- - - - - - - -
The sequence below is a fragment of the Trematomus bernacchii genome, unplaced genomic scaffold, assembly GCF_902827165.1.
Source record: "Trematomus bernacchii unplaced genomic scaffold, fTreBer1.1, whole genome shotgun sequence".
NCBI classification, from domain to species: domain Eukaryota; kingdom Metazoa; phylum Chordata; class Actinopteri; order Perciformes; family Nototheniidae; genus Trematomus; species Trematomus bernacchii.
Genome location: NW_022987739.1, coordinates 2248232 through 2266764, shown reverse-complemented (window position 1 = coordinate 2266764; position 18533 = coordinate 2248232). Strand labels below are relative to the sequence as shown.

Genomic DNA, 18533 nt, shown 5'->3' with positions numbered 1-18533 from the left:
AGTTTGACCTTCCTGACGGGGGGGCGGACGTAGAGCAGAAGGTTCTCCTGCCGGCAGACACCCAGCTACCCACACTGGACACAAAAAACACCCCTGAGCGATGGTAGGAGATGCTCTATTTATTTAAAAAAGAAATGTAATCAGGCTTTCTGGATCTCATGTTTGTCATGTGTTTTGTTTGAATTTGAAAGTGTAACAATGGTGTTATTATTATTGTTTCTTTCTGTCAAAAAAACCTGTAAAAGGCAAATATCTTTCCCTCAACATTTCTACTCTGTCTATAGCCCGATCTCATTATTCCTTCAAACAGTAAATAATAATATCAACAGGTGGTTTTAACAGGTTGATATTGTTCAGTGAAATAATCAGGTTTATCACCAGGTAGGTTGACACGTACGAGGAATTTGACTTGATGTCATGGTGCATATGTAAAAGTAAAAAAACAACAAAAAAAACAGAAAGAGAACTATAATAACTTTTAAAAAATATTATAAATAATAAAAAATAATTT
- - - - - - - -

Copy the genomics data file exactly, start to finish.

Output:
The sequence below is a fragment of the Trematomus bernacchii genome, unplaced genomic scaffold, assembly GCF_902827165.1.
Source record: "Trematomus bernacchii unplaced genomic scaffold, fTreBer1.1, whole genome shotgun sequence".
NCBI classification, from domain to species: domain Eukaryota; kingdom Metazoa; phylum Chordata; class Actinopteri; order Perciformes; family Nototheniidae; genus Trematomus; species Trematomus bernacchii.
Genome location: NW_022987739.1, coordinates 2248232 through 2266764, shown reverse-complemented (window position 1 = coordinate 2266764; position 18533 = coordinate 2248232). Strand labels below are relative to the sequence as shown.

Genomic DNA, 18533 nt, shown 5'->3' with positions numbered 1-18533 from the left:
AGTTTGACCTTCCTGACGGGGGGGCGGACGTAGAGCAGAAGGTTCTCCTGCCGGCAGACACCCAGCTACCCACACTGGACACAAAAAACACCCCTGAGCGATGGTAGGAGATGCTCTATTTATTTAAAAAAGAAATGTAATCAGGCTTTCTGGATCTCATGTTTGTCATGTGTTTTGTTTGAATTTGAAAGTGTAACAATGGTGTTATTATTATTGTTTCTTTCTGTCAAAAAAACCTGTAAAAGGCAAATATCTTTCCCTCAACATTTCTACTCTGTCTATAGCCCGATCTCATTATTCCTTCAAACAGTAAATAATAATATCAACAGGTGGTTTTAACAGGTTGATATTGTTCAGTGAAATAATCAGGTTTATCACCAGGTAGGTTGACACGTACGAGGAATTTGACTTGATGTCATGGTGCATATGTAAAAGTAAAAAAACAACAAAAAAAACAGAAAGAGAACTATAATAACTTTTAAAAAATATTATAAATAATAAAAAATAATTT